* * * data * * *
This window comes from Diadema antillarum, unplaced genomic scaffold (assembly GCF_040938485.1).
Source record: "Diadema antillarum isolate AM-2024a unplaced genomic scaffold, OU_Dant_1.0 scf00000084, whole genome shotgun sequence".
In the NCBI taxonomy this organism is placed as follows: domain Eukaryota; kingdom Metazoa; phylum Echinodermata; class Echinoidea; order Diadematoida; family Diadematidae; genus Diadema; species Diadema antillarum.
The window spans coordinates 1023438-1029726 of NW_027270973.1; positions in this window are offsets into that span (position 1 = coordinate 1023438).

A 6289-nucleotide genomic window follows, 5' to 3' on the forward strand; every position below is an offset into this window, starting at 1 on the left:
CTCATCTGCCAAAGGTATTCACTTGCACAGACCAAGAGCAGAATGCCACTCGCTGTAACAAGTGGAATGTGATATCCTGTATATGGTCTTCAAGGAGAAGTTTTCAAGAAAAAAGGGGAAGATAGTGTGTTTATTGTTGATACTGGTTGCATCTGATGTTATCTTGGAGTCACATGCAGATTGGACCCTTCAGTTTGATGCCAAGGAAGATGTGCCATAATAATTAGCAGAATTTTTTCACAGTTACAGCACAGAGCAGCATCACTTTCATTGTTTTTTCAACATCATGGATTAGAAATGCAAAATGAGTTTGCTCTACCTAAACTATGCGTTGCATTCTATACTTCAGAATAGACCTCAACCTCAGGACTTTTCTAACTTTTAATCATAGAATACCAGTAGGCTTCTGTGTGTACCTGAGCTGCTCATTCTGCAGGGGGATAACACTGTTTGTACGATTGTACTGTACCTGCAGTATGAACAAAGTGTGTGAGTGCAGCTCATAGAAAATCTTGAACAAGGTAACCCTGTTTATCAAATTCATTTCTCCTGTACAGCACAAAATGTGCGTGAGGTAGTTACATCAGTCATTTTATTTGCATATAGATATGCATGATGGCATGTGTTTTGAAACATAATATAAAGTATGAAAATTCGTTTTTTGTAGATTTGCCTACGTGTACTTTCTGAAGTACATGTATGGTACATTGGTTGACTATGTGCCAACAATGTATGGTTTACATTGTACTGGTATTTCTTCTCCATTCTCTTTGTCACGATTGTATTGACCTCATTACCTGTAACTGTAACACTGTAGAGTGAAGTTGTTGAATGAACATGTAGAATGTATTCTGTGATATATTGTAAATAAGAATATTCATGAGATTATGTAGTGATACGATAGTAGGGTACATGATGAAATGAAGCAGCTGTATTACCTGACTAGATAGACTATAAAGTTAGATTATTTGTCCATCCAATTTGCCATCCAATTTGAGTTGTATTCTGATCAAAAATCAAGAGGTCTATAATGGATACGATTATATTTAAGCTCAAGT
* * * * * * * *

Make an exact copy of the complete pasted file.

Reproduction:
This window comes from Diadema antillarum, unplaced genomic scaffold (assembly GCF_040938485.1).
Source record: "Diadema antillarum isolate AM-2024a unplaced genomic scaffold, OU_Dant_1.0 scf00000084, whole genome shotgun sequence".
In the NCBI taxonomy this organism is placed as follows: domain Eukaryota; kingdom Metazoa; phylum Echinodermata; class Echinoidea; order Diadematoida; family Diadematidae; genus Diadema; species Diadema antillarum.
The window spans coordinates 1023438-1029726 of NW_027270973.1; positions in this window are offsets into that span (position 1 = coordinate 1023438).

A 6289-nucleotide genomic window follows, 5' to 3' on the forward strand; every position below is an offset into this window, starting at 1 on the left:
CTCATCTGCCAAAGGTATTCACTTGCACAGACCAAGAGCAGAATGCCACTCGCTGTAACAAGTGGAATGTGATATCCTGTATATGGTCTTCAAGGAGAAGTTTTCAAGAAAAAAGGGGAAGATAGTGTGTTTATTGTTGATACTGGTTGCATCTGATGTTATCTTGGAGTCACATGCAGATTGGACCCTTCAGTTTGATGCCAAGGAAGATGTGCCATAATAATTAGCAGAATTTTTTCACAGTTACAGCACAGAGCAGCATCACTTTCATTGTTTTTTCAACATCATGGATTAGAAATGCAAAATGAGTTTGCTCTACCTAAACTATGCGTTGCATTCTATACTTCAGAATAGACCTCAACCTCAGGACTTTTCTAACTTTTAATCATAGAATACCAGTAGGCTTCTGTGTGTACCTGAGCTGCTCATTCTGCAGGGGGATAACACTGTTTGTACGATTGTACTGTACCTGCAGTATGAACAAAGTGTGTGAGTGCAGCTCATAGAAAATCTTGAACAAGGTAACCCTGTTTATCAAATTCATTTCTCCTGTACAGCACAAAATGTGCGTGAGGTAGTTACATCAGTCATTTTATTTGCATATAGATATGCATGATGGCATGTGTTTTGAAACATAATATAAAGTATGAAAATTCGTTTTTTGTAGATTTGCCTACGTGTACTTTCTGAAGTACATGTATGGTACATTGGTTGACTATGTGCCAACAATGTATGGTTTACATTGTACTGGTATTTCTTCTCCATTCTCTTTGTCACGATTGTATTGACCTCATTACCTGTAACTGTAACACTGTAGAGTGAAGTTGTTGAATGAACATGTAGAATGTATTCTGTGATATATTGTAAATAAGAATATTCATGAGATTATGTAGTGATACGATAGTAGGGTACATGATGAAATGAAGCAGCTGTATTACCTGACTAGATAGACTATAAAGTTAGATTATTTGTCCATCCAATTTGCCATCCAATTTGAGTTGTATTCTGATCAAAAATCAAGAGGTCTATAATGGATACGATTATATTTAAGCTCAAGT